Last Updated on April 18, 2022 by Urbex Underground
Hunting for abandoned places in Minnesota? You’re in the right place. Below are 14 of my favorite abandoned places throughout the state.
Last Updated on April 18, 2022 by Urbex Underground
Abandoned Places In Minnesota
1. Four Seasons Mall
Four Seasons Mall, which first opened its doors in 1978, quickly became a favorite destination for Plymouth locals. The mall was constructed on 22 acres of land that was bordered by wetlands and was not zoned for a large-scale commercial facility. In 1988, an arts and crafts store debuted, and in 2002, a Christmas-themed store opened. In 2007, a guy attempted to rob a U.S. Bank in the mall and committed suicide after being followed into the adjacent area. In 1999, the mall was still used as a park and ride for the Holidazzle Parade.
The mall was only about half-filled with tenants in 2010, with a natural foods store, a Thai restaurant, and an Italian restaurant among them. Despite hosting various arts and crafts fairs on a regular basis over the years, the mall’s vacancy rates have progressively climbed year after year. Walmart paid $10.6 million to buy the entire mall on November 30, 2010 and announced the sales of the shopping mall in January 2015.
Due to the Dominium group’s financial difficulties, the city council of Plymouth voted in May 2021 to purchase the land for $6.7 million and demolish the structure. Residents of Plymouth, on the other hand, are still “overwhelmingly opposed” to the demolition of Four Seasons Mall.
Like many abandoned places in Minnesota, the Four Seasons is still at risk of demolition, so be sure to sneak a peak when you can.
2. Hadley Bank
Hadley is a city in Murray County, Minnesota, United States. It was incorporated in 1903 after being founded in 1879. This small town had a population of 161 people at its peak. Since then, the population has shrunk gradually.
In 1916, the State Bank of Hadley opened with $16,000 in stock. The Hadley Bank was the scene of Murray County’s first bank heist on December 20, 1923. Three guys were arrested in Mankato, although they were eventually found not guilty. The bank remained open until 1932, when it, along with other banks and companies, succumbed to the Great Depression.
The population of the town was 61 in 2010 and dwindled to 58 people, according to the most recent census in 2018. The abandoned old bank building is now covered in vines and left for nature to reclaim. It’s currently considered one of Minnesota’s creepiest locations.
While there are certainly larger abandoned places in Minnesota, Hadley Bank serves as a great example of early 1900s architecture.
3. Mill Ruins Park
Mill Ruins Park is a park on the west side of Saint Anthony Falls in downtown Minneapolis, Minnesota, United States. The park interprets Minneapolis’ flour milling history and displays the remnants of many abandoned flour mills. An archaeological examination of the Saint Anthony Falls Historic District led to the creation of the park.
In the 1980s, the first phase of archaeological studies was conducted to prevent the ruins from being destroyed because of road construction work. Mill Ruins Park’s excavations began in 1998 and lasted till 2001. Stabilizing the ruins of the Washburn “A” Mill, which had burned down in 1991, was also part of the operation. The Mill City Museum acquired the Washburn “A” Mill.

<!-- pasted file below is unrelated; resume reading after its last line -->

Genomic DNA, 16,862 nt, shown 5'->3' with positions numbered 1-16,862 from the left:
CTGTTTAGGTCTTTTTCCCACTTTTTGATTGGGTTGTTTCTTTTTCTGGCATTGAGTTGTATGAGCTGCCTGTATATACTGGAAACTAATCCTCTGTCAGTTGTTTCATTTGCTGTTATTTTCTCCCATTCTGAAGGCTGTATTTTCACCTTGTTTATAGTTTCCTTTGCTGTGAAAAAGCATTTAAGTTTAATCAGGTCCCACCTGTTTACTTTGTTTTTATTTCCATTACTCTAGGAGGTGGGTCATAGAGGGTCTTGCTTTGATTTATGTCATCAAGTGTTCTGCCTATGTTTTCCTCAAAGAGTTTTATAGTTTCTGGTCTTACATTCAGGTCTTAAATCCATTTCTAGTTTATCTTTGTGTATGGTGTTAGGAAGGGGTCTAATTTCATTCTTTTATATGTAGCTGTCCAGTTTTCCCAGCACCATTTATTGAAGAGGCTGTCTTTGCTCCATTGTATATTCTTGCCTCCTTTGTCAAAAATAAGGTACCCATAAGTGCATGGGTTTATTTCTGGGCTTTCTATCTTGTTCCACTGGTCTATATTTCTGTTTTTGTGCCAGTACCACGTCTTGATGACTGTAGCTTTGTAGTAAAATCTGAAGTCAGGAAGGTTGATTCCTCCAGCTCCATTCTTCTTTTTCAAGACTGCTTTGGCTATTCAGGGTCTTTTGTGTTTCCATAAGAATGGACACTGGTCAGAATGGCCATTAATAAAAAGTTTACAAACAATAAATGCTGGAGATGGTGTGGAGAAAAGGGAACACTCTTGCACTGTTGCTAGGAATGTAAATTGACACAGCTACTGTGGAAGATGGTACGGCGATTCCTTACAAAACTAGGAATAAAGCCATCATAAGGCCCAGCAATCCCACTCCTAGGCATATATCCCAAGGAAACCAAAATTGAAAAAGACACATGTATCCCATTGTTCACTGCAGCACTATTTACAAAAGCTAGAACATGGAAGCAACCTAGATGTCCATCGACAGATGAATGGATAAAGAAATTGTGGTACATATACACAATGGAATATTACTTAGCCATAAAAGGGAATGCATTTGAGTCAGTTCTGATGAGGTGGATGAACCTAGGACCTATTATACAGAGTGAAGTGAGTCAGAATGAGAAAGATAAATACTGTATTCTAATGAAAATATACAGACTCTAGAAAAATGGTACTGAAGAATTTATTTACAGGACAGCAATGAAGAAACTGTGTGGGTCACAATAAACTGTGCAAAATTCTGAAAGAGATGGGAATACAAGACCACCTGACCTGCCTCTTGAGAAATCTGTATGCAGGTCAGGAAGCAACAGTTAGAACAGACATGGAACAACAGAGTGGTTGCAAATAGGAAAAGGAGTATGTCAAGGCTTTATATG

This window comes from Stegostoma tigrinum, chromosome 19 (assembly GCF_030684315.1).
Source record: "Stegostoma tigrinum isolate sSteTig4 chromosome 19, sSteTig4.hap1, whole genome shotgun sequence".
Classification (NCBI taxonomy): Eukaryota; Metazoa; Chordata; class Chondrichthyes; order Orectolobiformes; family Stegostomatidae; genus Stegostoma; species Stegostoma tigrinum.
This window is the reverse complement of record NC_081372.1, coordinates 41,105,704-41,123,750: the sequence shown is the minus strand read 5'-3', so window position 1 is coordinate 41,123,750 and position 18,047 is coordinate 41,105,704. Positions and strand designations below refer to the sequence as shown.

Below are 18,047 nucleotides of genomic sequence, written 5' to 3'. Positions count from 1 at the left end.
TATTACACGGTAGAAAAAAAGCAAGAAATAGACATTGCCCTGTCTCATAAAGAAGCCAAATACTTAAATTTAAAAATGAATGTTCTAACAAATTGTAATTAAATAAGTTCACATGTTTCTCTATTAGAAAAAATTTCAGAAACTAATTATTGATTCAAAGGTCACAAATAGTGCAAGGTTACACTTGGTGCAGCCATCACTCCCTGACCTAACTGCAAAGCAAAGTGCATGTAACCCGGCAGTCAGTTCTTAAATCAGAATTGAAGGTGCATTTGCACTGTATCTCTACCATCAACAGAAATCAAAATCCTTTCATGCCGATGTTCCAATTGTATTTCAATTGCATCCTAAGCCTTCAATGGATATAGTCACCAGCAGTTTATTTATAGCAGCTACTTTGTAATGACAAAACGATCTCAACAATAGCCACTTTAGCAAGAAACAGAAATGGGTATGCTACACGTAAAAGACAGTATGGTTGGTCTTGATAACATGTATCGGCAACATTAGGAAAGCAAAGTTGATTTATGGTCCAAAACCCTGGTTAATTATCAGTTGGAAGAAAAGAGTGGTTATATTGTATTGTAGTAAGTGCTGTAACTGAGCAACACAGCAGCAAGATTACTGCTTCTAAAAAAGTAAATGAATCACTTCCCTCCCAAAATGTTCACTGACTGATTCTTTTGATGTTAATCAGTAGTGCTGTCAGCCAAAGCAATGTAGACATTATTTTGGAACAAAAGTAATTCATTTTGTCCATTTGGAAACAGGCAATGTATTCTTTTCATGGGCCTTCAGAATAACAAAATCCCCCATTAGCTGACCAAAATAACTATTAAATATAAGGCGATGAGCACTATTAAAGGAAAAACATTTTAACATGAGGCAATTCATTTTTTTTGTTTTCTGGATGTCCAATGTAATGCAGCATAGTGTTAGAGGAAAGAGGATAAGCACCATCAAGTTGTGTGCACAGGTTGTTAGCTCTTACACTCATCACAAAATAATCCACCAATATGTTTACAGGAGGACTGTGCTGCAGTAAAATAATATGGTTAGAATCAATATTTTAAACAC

Of all the abandoned places in Minnesota, Mills Ruin Park is one of the best legal places to explore.
The park has two stone piers and six iron girder piers that held a trestle for the Minneapolis Eastern Railroad and the remains of roughly 20 flour mills and other industrial buildings. The ruins and the history of the area are explained through signs placed along the paths.
4. Banning State Park Power House
East-central Minnesota is home to Banning State Park. Situated On I-35, it’s about 90 miles north of the Twin Cities. The town of Banning was laid out in 1896 because of the booming business. The rushing Kettle River, which runs through the park’s borders, is noted for its magnificent, natural environment. Kayakers have traditionally flocked to this location. There are numerous of trails that offer beautiful views of the river for those who prefer to stay on land.
The Quarry Loop Trail takes visitors on a journey through the park’s past. It’s a 1.7-mile loop that goes to a collection of historic structures that were previously part of the Banning Sandstone Quarry. The quarry first opened in the late 1800s and employed around 500 people. Sandstone was crushed into blocks to be sold for construction.
The quarry’s business slowed, and by 1905, it had totally shut down. Even though the quarry and its buildings were closed more than a century ago, the quarry’s shell still exists today. The decaying structures serve as a chilling reminder of how easily a business — or a whole town — can go bankrupt. They bear witness to the hard effort that many Minnesotans put in during the state’s early years.
5. Taconite Harbor Ghost Town
Taconite Harbor, located just outside of Schroeder on the shores of Lake Superior, was a thriving little hamlet in the 1950s. The town grew rapidly after 1957. The convenience of living near the facility was initially a huge lure for many families. Families may live happily in the compact three- and four-bedroom homes for just $400 down and $100 per month.
Taconite Harbor was, in many ways, a utopia in 1950s. That is, until the 1970s, when the plant’s increasing taconite dust and noise pollution began to drive families away. The taconite industry then reached an all-time low in 1982. The workforce at Taconite harbor was decreased to only roughly 100 individuals.